I start this part of the lesson by asking all of the students to face the white board easel and hand them each a small clock.
"I want to spend a few minutes using clocks to read and set the time?. It has been a few weeks since we have worked with our clocks and I just want to check in with you about it"
"Who can remind me the names of each hand? Who can tell me which numbers are the hour numbers and which numbers are the minute numbers? (I am using a big demonstration clock as I ask these questions).
"I am going to call out a time. Your job will be to set your clock for the time I say and then hold the clock up so that i can see it. Once everyone is down, I will set my clock to the time and then you can check your clock with mine."
I do this for a few hour times and then I jump to half hour times. Then I switch it up by writing digital times on the board (half hours and hours) and have them read the time in their head and then set their clocks to the written time.
The Core Standards expect that 1st graders can "tell and write time in hours and half-hours using analog and digital clocks (CCSS.Math.Content.1.MD.B.3)." I am asking the students to use clocks to read times and placing hour and minute hands to represent set times. I am also asking them to read digital notation and represent that time with an analog clock. The students are using a mathematical tool to solve a problem and are becoming familiar with clocks (CCSS.Math.Practice.MP5).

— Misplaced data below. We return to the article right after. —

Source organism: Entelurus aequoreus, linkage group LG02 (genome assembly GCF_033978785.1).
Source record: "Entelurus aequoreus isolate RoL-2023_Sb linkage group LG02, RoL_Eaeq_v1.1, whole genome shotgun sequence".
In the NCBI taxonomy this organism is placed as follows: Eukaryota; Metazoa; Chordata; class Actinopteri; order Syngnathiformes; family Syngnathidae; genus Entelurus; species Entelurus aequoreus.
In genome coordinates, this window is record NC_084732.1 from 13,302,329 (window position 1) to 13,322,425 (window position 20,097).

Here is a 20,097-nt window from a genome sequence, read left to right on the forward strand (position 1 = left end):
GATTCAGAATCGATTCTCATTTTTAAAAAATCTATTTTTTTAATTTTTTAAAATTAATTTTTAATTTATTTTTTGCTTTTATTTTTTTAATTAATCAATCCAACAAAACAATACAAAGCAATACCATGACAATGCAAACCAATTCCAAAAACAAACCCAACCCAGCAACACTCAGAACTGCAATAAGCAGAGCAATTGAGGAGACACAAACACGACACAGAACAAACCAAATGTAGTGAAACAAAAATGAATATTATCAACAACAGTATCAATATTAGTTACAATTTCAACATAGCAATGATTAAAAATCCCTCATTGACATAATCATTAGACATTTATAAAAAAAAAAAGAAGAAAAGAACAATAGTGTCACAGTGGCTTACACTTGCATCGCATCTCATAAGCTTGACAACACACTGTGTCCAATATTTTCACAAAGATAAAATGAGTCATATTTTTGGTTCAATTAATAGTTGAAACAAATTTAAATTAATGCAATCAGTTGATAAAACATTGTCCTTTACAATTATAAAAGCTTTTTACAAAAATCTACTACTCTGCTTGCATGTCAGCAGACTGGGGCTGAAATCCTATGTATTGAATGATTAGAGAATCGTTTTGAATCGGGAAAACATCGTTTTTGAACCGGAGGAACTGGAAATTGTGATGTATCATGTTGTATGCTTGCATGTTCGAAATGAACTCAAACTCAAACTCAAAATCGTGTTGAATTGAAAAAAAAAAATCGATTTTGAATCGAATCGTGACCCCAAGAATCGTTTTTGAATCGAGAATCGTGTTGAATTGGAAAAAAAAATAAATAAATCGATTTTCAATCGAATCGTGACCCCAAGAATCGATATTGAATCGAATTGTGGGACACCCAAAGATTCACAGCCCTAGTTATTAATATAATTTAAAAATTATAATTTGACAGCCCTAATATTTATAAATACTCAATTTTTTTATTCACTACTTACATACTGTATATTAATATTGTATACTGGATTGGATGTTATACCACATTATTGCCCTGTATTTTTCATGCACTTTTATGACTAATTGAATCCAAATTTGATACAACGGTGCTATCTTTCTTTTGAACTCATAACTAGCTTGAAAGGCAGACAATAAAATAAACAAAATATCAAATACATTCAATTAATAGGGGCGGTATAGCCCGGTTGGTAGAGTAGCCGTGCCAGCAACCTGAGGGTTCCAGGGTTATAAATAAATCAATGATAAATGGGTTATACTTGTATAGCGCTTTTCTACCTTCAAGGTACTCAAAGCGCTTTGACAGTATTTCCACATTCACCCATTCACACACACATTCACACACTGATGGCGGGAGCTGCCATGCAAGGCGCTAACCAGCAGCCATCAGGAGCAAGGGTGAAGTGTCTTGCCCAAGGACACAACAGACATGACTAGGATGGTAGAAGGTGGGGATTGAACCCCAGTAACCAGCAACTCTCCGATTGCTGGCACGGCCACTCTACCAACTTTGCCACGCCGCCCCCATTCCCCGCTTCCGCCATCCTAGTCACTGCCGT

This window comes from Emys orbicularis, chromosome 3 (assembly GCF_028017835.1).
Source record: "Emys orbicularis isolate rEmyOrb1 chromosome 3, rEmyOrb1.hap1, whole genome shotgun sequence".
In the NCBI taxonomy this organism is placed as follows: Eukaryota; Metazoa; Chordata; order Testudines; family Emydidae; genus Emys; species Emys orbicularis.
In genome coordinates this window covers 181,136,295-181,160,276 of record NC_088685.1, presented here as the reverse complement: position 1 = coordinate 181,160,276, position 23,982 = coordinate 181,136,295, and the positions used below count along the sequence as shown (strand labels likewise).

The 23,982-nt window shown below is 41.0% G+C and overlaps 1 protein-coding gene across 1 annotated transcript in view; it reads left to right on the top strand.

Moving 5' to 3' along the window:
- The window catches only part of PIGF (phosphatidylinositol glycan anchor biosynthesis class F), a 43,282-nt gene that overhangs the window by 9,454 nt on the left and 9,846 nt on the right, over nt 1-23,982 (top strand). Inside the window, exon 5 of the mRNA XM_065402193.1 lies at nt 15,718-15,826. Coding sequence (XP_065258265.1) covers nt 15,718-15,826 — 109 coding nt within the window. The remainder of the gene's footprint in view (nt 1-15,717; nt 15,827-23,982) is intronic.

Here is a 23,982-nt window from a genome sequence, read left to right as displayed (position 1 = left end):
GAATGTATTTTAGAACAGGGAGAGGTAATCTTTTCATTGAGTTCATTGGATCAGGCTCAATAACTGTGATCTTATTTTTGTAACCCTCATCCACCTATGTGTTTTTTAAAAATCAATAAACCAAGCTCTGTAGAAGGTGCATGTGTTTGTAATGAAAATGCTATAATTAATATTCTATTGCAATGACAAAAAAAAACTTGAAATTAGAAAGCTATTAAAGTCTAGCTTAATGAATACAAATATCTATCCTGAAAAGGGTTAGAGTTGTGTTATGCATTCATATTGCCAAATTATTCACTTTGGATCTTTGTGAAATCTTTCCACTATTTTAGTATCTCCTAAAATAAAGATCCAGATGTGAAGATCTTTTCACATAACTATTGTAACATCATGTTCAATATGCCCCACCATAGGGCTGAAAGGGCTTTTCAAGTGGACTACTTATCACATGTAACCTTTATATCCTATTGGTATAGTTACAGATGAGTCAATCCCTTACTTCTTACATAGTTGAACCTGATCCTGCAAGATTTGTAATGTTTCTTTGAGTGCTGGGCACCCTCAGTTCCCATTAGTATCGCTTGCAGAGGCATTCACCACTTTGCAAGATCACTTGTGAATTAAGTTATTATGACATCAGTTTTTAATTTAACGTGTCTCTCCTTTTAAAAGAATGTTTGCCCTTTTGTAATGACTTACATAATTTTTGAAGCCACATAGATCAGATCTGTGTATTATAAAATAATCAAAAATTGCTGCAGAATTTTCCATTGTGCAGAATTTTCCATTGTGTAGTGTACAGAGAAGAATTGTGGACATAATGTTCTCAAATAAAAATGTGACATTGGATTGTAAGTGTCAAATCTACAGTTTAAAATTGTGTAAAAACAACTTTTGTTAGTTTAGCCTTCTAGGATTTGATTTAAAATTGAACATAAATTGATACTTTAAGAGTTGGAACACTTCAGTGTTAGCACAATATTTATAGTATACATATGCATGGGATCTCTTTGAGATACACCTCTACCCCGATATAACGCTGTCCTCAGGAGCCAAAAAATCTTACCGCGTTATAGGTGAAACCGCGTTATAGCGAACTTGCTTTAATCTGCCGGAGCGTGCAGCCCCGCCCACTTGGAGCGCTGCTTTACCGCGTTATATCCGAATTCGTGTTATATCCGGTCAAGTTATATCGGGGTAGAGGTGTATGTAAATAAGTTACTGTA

I find this warm up routine to be a very crucial moment in my lessons. This time allows me to continue to hit upon skills that have been introduced throughout the year but might not necessarily be the main focus at this time. This way I can reiterate concepts that need multiple exposure points and continued review.
I start this part of the lesson off by reviewing with the students the steps that we have used to solve a story problem. There is a video in the section resource that captures this discussion and review.
I then move into the following discussion:
"I want you to use the approach we just discussed to solve a story problem that I am going to tell you."
My daughter, Abby, was putting books on her bookshelf. At first, she put three books on the top shelf. She put some more books on the bottom shelf. Then, she had 5 books on her bookshelf.
"Who can retell that story to me in your own words? What happened in the story? What are we trying to find out? Will our number be more or less than three? Why?" "How many did use have at the end? What do you think we need to find out?"
After a discussion about this, I want to model how to notate what we are thinking. I have mixed in the idea of missing addends throughout the year. If this is a new concept for your kids, it will take a much richer conversation for the majority of your students to grasp this idea.
"I am going to write down the number that you said we started with. You said that she got some more so I am going to write a '+' sign next to the three and then a blank line to represent the number of books that she added to the other shelf. I know that she has 5 books at the end of the problem, so I ma going to write =5." There is a photo in the section resource that models this part of the discussion.